Road is not a friend of the IROCK, or should I say, the outsole. Too much road between trails will wear that soft rubber down quickly, so, it is best avoided as much as possible.

Needless to say, VJ’s hashtag of #bestgripontheplanet is not a lie. VJ really do offer the best grip and the IROCK is flawless in soft ground, on rocky trails and in the mountains. It makes no difference if wet or dry, they just grip like no other shoe. In mud, particularly soft mud, they dig in like football boots offering the best grip I have encountered.

Fit is precision. Once laced up and tightened. You feel the Fitlock hold the middle of the foot, add support to the arch and when switching direction on the trail, there are no question marks or doubts. The IROCK holds the foot rock solid.

At the front, the toe box is precision, but it is not super, super tight. I can happily run in the IROCK for multiple hours in comfort.

Feel for the ground is excellent and of course, the cushioning is relatively minimal keeping that all important contact with the surface so that one can respond to the terrain. Worth noting, this shoe is designed for soft ground, so, much of the cushioning can actually come from the ground that you are running on too.

In many respects, I am surprised the IROCK is 6mm drop. It works for me and I am happy, however, for a shoe designed to be fast and low, I am surprised it is not 4mm?

The fit is neutral and true to size. I am a EU44 and the IROCK is perfect in that size.

On the trail I feel the Fitlock and heel box working together holding the foot, be that in soft mud or running up rocks. The grip is superb.

Slabs of wet rock even covered in water do not make me question if the IROCK will be secure. I just run as normal and let the outsole do the work.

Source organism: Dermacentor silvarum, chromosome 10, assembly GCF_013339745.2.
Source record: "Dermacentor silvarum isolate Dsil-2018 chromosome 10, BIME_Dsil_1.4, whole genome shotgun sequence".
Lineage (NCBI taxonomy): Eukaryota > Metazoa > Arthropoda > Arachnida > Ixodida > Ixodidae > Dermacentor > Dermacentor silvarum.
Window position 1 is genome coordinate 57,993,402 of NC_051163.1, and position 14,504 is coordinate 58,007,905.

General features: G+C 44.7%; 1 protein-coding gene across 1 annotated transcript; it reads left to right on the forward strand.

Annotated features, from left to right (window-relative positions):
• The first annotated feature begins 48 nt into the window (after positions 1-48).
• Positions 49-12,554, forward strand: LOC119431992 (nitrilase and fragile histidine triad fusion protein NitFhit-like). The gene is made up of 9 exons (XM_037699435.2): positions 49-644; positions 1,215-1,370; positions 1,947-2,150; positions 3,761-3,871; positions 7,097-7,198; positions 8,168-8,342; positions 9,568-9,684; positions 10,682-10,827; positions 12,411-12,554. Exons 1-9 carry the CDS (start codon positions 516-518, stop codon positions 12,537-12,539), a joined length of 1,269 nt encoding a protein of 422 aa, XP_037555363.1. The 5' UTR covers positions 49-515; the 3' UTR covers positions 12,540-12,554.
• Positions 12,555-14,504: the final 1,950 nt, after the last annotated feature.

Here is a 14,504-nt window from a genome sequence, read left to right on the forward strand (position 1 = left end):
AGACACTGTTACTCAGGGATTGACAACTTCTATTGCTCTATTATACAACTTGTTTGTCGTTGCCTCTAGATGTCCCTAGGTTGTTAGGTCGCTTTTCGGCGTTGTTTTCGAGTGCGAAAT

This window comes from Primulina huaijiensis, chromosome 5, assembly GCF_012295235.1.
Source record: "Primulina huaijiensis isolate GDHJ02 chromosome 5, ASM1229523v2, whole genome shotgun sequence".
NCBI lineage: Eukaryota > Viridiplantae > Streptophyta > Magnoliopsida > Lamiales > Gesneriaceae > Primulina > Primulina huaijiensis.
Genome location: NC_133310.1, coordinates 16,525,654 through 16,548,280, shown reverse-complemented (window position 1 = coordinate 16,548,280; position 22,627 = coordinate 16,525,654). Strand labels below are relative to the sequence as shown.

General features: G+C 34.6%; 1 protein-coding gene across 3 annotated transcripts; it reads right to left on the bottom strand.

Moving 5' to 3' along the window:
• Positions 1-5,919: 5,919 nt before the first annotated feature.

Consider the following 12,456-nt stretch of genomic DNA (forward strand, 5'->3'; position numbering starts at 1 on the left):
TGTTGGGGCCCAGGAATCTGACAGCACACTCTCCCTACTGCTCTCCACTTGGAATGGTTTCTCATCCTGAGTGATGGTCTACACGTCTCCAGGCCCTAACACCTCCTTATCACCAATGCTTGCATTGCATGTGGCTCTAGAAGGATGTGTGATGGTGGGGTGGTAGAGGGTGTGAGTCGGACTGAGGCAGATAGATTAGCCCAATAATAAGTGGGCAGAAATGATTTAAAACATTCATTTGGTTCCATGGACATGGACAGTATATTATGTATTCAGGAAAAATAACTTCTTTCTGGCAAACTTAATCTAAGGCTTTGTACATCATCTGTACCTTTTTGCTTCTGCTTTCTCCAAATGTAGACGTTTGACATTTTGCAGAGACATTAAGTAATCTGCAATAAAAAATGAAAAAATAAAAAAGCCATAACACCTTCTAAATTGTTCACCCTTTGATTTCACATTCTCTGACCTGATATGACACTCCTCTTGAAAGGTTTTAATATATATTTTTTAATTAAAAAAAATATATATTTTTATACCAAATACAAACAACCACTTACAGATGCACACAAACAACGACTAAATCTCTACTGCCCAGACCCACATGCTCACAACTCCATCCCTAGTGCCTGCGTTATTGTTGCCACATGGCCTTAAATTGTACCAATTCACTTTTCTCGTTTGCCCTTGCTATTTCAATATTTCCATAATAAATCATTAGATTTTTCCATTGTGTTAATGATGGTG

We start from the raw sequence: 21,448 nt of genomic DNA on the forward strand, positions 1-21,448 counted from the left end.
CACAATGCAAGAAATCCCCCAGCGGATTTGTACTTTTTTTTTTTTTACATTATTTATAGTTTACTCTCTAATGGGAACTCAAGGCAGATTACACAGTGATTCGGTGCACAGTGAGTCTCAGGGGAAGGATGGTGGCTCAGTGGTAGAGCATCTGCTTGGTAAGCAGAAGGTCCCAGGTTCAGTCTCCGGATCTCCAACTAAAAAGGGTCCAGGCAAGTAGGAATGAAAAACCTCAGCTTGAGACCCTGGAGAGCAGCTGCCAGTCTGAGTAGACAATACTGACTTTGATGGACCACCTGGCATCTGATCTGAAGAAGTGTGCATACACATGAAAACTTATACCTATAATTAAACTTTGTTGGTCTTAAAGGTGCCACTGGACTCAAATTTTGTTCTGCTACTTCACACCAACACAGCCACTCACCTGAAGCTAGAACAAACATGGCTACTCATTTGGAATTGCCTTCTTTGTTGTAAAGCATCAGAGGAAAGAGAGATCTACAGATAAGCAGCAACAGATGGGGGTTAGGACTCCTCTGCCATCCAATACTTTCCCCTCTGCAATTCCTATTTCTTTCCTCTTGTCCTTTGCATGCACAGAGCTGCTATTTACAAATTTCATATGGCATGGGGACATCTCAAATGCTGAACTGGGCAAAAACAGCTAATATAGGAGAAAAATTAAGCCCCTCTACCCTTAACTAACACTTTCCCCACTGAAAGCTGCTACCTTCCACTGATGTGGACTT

The combination of durability, fit, cushioning, precision and unmatched grip confirms what I said in 2017 about the IROCK 2, they are the best fell/ mountain and short distance skyrunning shoes out there!

Mud, rock, fell in wet or dry conditions, the IROCK 3 is the most complete mountain shoe I have used over shorter distances.

SUMMARY

VJ Sport have been making secret weapons for the orienteering world for many years, but now the secret is out. 

VJ are now seen at OCR races, Skyrunning, fell races and with the addition of the MAXx, we are even seeing them at ultra-trail.

If grip, foothold, precision and light weight are priorities for soft, muddy and wet ground, the IROCK 3 is for you!

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SCOTT Supertrac RC 2 Shoe Review

Scott have progressed year-on-year with the development of their trail running shoes. Notably, the interaction and feedback of their elite/ sponsored athletes have been instrumental in fine tweaking the range of shoes. 

I have been fortunate to work with the brand as a photographer on multiple occasions, often photographing new shoes and apparel before they are released to the general public. It’s important to clarify here that when reviewing shoes/ apparel, I do so impartially.